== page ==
How Texans can celebrate Pride without parades
This June, we’re celebrating the 50th Pride Month, marking a half century of progress since the birth of the LGBTQIA+ rights movement.
Pride Month commemorates the anniversary of the Stonewall Riots, demonstrations led by Black trans women that sparked the modern fight for LGBTQIA+ equality. Since then, Pride Month has grown larger and larger as queer rights have found broader acceptance in American culture. Today, Pride Month falls at a unique time in our history, as the coronavirus crisis threatens our health and Americans stand up against racism and police brutality.
The fight for LGBTQIA+ rights has come a long way since the Stonewall Riots, but there’s still more work to be done to protect queer Americans from discrimination and violence, especially BIPOC. During this unique Pride Month, here’s how you can celebrate the progress we’ve made and work to make a better future for LGBTQIA+ Texans.
Whether we’re connecting in person or through our computers, Pride gives us a chance to come together and celebrate one another for who we are. While some parades may not be happening this year, LGBTQIA+ Pride can never be truly cancelled. Here’s a list of some virtual and in-person Pride events you can attend to celebrate with your Texan community.
Virtual Events (sorted by date)
- The RGV’s Pride in the Park is hosting virtual Pride all month on Facebook, with workshops, read alouds, and LGBTQIA+ panels.
- Along with a virtual parade on June 19, PFLAG El Paso has a packed schedule of LGBTQIA+ events for the rest of June.
- Pride Houston and OutSmart magazine are hosting a virtual pride film festival.
- San Antonio's “Bigger than Texas” parade is moving online, with appearances from Latin artist Shelly Lares, Drag Race winner BeBe Zahara Benet, and more.
- Dallas Pride is going virtual this year, with a two-day, online celebration. More details to be announced.
- In solidarity with Black Lives Matter, Pride Houston has planned an equality march and rally in place of the originally scheduled pride parade.
While we’re practicing social distancing, quarantine gives us an opportunity to educate ourselves on queer history and issues. Learning from a diverse group of authors, artists, and advocates can help us broaden our understanding of different LGBTQIA+ experiences.
To start, Lambda Legal compiled an anti-racist reading list of 25 books from Black queer authors. If you’re interested in a broader list, here’s 43 books about LGBTQIA+ life, culture, history, and politics. For younger readers, Vulture named the 38 best queer YA novels, and Scholastic selected 10 books for kids to learn about the LGBTQIA+ community.
If watching films is more your style, here’s a list of documentaries and movies that chronicle queer history. For audio learners, Advocate has a list of 12 LGBTQIA+ podcasts to listen to. If you’re an ally, spend some time learning about how you can be an effective supporter of your queer friends, trans people, and the LGBTQIA+ community as a whole. You can also visit these links to learn about LGBTQIA+ history in Houston, Austin, and Dallas.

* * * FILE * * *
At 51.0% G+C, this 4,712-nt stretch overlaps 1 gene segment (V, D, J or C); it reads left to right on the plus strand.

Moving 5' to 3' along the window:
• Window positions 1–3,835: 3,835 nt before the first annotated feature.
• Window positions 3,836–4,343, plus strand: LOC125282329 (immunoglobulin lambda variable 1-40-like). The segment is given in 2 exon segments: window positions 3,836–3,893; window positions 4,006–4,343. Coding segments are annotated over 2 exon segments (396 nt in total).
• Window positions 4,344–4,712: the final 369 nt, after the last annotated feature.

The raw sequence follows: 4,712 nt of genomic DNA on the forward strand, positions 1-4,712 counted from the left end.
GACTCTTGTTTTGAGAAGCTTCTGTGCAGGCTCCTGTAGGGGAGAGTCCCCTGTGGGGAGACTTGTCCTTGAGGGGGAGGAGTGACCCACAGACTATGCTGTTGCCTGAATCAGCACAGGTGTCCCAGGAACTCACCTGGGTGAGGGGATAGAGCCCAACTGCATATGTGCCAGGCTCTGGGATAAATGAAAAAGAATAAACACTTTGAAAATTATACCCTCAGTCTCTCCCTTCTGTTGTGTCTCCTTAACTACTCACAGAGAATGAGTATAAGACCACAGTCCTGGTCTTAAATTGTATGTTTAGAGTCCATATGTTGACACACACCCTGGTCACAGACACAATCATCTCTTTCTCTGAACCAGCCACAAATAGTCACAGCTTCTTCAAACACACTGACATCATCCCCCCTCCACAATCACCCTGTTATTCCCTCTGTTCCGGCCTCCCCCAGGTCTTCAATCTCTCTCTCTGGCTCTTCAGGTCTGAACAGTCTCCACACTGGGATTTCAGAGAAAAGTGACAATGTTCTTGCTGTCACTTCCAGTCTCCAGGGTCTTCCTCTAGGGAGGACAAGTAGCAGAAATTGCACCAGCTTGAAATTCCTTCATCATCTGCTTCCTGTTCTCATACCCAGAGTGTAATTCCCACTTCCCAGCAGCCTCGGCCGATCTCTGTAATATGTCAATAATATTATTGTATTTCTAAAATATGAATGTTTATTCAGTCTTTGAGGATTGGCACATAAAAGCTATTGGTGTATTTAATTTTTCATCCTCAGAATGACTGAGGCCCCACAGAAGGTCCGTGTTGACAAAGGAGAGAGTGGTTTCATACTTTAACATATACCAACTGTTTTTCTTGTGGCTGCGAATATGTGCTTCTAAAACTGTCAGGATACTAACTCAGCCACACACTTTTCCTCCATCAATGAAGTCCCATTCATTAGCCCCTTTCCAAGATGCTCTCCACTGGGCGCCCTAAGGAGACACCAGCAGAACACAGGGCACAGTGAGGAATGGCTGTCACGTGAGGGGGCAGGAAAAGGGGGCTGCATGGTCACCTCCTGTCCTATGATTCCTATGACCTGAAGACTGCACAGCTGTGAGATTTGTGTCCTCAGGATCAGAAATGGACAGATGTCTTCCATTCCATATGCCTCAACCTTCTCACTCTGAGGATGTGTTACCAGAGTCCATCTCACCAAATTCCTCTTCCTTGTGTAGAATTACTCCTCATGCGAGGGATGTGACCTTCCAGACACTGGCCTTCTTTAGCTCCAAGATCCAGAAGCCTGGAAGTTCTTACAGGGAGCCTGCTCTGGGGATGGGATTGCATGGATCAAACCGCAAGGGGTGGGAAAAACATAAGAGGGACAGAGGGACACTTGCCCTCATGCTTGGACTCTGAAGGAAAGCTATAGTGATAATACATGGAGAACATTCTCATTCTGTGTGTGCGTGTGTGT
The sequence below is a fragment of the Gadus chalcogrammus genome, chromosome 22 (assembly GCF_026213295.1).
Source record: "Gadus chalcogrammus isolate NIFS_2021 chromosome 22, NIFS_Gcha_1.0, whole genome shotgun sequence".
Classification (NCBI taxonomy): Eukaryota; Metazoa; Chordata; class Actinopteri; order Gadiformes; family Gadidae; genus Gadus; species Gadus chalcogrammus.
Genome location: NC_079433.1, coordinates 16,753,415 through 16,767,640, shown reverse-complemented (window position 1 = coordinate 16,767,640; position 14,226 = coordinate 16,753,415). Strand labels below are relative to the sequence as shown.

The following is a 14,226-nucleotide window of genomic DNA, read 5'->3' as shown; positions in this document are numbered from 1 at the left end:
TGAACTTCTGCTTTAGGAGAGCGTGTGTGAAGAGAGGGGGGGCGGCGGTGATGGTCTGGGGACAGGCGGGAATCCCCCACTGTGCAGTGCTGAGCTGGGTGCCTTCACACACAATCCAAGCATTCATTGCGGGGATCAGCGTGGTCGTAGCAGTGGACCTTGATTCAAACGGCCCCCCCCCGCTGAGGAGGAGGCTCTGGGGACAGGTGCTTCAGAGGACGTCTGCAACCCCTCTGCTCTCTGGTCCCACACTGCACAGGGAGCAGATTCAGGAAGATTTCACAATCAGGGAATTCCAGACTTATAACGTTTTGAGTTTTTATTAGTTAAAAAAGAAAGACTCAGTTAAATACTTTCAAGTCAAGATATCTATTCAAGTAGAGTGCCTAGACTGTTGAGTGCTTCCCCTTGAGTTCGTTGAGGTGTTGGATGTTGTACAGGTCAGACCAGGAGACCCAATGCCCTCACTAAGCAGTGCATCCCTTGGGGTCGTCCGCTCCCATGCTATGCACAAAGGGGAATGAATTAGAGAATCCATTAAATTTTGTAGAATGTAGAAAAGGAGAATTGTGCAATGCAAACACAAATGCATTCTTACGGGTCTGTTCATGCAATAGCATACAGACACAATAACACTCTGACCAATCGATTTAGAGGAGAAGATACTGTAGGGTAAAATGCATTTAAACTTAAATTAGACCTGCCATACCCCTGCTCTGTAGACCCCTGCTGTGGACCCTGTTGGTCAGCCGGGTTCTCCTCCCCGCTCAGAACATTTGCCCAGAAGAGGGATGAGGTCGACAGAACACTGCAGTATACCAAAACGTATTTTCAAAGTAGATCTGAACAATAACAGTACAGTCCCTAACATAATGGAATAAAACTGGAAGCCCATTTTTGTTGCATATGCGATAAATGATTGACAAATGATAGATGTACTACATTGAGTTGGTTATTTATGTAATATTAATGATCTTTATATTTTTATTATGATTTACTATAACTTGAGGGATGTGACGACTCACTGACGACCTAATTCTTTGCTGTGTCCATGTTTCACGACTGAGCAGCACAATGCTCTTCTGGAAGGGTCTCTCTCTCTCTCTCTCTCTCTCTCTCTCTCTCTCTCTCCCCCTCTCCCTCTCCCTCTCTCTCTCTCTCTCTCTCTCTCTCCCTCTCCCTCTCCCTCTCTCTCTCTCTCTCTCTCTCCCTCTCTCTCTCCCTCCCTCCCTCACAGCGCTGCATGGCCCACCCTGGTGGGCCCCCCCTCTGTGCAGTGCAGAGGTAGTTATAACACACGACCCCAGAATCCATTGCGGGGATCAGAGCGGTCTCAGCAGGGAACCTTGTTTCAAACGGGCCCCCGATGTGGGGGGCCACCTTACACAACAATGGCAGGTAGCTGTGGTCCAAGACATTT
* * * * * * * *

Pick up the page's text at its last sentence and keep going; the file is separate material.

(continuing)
This year’s Pride Month comes at a crucial point in history, as protesters across the country are standing up against the systemic oppression of Black Americans. Just this month, two Black transgender women, Riah Milton and Dominique “Rem’Mie” Fells, were killed, adding to a growing trend of violence towards Black transgender women across the country. Police brutality affects transgender Americans of color as well, with 58% of transgender survey respondents reporting mistreatment by police.
As GLAAD said in a statement this month, “there can be no Pride if it is not intersectional.” As we stand up for LGBTQIA+ equality, it’s important to remember that BIPOC members of the community face unique challenges and disadvantages, and that Pride wouldn’t exist without Black trans activists. This Pride Month, here are a few ways you can support and advocate for the queer community against homophobia, racism, and discrimination.
- Follow and engage with organizations promoting LGBTQIA+ equality.
- Promote donation drives for queer and trans BIPOC.
- Follow and amplify posts from LGBTQIA+ advocates of color.
- If you are able, attend a BLM protest in your community.
- For allies, use your privilege to call out homophobic and transphobic behavior.
- Vote for candidates that support anti-discrimination protections for LGBTQIA+ people.
- Sign petitions and write to legislators about LGBTQIA+ issues.
- Support LGBT-owned businesses, especially bars and restaurants that may be struggling from the pandemic.
- If you are an ally, don’t center your voice or your experiences in conversations about LGBTQIA+ equality.
As always, June isn’t the only month we can celebrate Pride. With a half-century of progress behind our backs, we can work together for the next 50 years of acceptance and equality. And hopefully, we’ll all see each other in-person once the Pride parades return next year.